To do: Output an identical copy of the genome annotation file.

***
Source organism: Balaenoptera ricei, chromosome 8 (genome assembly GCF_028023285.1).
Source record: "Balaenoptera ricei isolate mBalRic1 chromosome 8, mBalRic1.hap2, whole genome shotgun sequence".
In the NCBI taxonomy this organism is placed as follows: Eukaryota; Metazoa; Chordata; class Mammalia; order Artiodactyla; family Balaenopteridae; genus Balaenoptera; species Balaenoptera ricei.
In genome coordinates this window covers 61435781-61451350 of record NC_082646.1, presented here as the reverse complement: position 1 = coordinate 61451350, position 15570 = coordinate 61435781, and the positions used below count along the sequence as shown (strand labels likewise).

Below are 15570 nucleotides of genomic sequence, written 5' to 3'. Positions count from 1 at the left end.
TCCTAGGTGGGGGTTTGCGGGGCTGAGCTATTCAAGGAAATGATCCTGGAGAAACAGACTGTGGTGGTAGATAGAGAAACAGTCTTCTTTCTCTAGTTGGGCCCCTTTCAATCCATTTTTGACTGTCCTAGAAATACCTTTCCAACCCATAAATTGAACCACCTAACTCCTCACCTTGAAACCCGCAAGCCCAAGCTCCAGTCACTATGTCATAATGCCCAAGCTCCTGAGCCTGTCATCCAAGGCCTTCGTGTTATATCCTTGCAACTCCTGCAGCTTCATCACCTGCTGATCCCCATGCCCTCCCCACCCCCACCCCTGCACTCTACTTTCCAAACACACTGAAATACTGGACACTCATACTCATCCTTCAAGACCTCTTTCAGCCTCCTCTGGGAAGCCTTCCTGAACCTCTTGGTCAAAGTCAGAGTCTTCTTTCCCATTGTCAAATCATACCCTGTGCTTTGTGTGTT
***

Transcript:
Source organism: Balaenoptera ricei, chromosome 8 (genome assembly GCF_028023285.1).
Source record: "Balaenoptera ricei isolate mBalRic1 chromosome 8, mBalRic1.hap2, whole genome shotgun sequence".
In the NCBI taxonomy this organism is placed as follows: Eukaryota; Metazoa; Chordata; class Mammalia; order Artiodactyla; family Balaenopteridae; genus Balaenoptera; species Balaenoptera ricei.
In genome coordinates this window covers 61435781-61451350 of record NC_082646.1, presented here as the reverse complement: position 1 = coordinate 61451350, position 15570 = coordinate 61435781, and the positions used below count along the sequence as shown (strand labels likewise).

Below are 15570 nucleotides of genomic sequence, written 5' to 3'. Positions count from 1 at the left end.
TCCTAGGTGGGGGTTTGCGGGGCTGAGCTATTCAAGGAAATGATCCTGGAGAAACAGACTGTGGTGGTAGATAGAGAAACAGTCTTCTTTCTCTAGTTGGGCCCCTTTCAATCCATTTTTGACTGTCCTAGAAATACCTTTCCAACCCATAAATTGAACCACCTAACTCCTCACCTTGAAACCCGCAAGCCCAAGCTCCAGTCACTATGTCATAATGCCCAAGCTCCTGAGCCTGTCATCCAAGGCCTTCGTGTTATATCCTTGCAACTCCTGCAGCTTCATCACCTGCTGATCCCCATGCCCTCCCCACCCCCACCCCTGCACTCTACTTTCCAAACACACTGAAATACTGGACACTCATACTCATCCTTCAAGACCTCTTTCAGCCTCCTCTGGGAAGCCTTCCTGAACCTCTTGGTCAAAGTCAGAGTCTTCTTTCCCATTGTCAAATCATACCCTGTGCTTTGTGTGTT